It’s peak foliage season in New England, which means the ski resorts around the region look absolutely stunning right now. There are some typical trends for tourists that travel to New England each fall: Riding the Tram At Cannon or taking in a bumper-to-bumper drive on the Kancamangus Highway. After experiencing Mad River Glen during the fall for the past two years, I think I’ve found my go-to foliage tradition.
Mad River Glen in Vermont opens its Single Chair each fall for foliage rides. It’s unique because it’s one of the few operating single chairs in the United States, and it allows you to explore one of the most challenging ski areas in the Northeast. It’s something I did last year as well, which was a pretty fun experience. I decided to come back to check out the foliage, hike around Mad River Glen to scope out the terrain, and pick up a few of those new James Nieuhus-drawn trail maps. This year, it was a lot colder, which brought some surprises along with the temperature.
I got to the base of Mad River Glen at around 1 p.m., and I definitely realized how chilly it was. The ride-up felt like it was riding the Single Chair during the winter. All that was needed was some snow. Once I got past the mid-station, I was surprised to see some white stuff on the ground and on the tree branches. It turns out that there was a dusting of snow in the upper elevations of New England, which included Mt. Washington, Mt. Mansfield, Stowe, and other mountains across New England.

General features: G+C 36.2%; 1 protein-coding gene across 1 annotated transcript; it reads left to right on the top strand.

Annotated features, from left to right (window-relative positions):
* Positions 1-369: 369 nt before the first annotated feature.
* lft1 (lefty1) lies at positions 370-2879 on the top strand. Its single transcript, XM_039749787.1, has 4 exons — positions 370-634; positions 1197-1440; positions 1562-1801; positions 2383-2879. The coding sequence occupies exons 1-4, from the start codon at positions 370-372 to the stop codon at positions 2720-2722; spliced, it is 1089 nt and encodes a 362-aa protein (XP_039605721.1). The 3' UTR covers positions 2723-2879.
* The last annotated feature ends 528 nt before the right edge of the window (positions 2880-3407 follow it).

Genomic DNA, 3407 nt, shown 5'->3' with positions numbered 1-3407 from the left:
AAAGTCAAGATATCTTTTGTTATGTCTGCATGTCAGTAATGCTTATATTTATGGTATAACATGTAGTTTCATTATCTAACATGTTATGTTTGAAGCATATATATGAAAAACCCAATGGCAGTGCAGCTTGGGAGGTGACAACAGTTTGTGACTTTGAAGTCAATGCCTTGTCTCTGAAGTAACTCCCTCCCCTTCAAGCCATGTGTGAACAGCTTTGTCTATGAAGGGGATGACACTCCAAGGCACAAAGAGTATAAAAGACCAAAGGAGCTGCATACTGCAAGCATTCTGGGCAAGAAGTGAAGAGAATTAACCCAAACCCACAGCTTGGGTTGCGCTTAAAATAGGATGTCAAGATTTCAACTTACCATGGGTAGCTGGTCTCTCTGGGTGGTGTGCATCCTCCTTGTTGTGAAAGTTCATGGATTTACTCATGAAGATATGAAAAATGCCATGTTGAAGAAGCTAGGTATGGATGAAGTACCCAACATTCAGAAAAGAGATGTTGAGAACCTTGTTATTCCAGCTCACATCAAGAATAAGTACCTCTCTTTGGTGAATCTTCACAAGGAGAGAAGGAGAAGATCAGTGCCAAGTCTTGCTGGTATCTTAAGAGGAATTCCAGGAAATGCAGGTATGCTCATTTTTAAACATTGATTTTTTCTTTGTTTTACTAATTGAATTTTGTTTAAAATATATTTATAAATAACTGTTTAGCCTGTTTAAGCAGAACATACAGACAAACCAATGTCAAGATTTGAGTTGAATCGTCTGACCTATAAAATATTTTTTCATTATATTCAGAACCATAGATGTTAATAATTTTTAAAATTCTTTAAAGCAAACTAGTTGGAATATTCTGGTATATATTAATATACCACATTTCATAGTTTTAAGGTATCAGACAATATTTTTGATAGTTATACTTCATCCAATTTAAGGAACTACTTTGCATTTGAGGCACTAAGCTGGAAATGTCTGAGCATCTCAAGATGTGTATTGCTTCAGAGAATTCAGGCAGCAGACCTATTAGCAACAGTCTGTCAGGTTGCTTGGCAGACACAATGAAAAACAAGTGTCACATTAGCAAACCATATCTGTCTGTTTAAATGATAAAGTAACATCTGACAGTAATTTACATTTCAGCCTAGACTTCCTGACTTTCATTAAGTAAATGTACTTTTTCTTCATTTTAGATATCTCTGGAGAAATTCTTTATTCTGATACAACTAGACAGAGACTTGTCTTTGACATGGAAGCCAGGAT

To warm myself up, I decided to hike down to the base, and hike up to the top of Sunnyside to check out that portion of the mountain. Mad River Glen’s steepness is truly impressive, as the upper third of Mt. Stark and Sunnyside are among the gnarliest on the East Coast. There is also some easy and intermediate terrain on the mountain, so there’s really skiing for everybody, even if their slogan is Ski It If You Can.
For fall foliage experiences, heading to Mad River Glen is one of the best in the Northeast. There’s some waiting involved due to it being a single chairlift, but it beats sitting in traffic on the Kanc. It’s my unofficial recommendation for a New England fall activity.
Image Credits: Ian Wood of Unofficial Networks, Mad River Glen
This article was originally published by Unofficialnetworks.com. Read the original article here.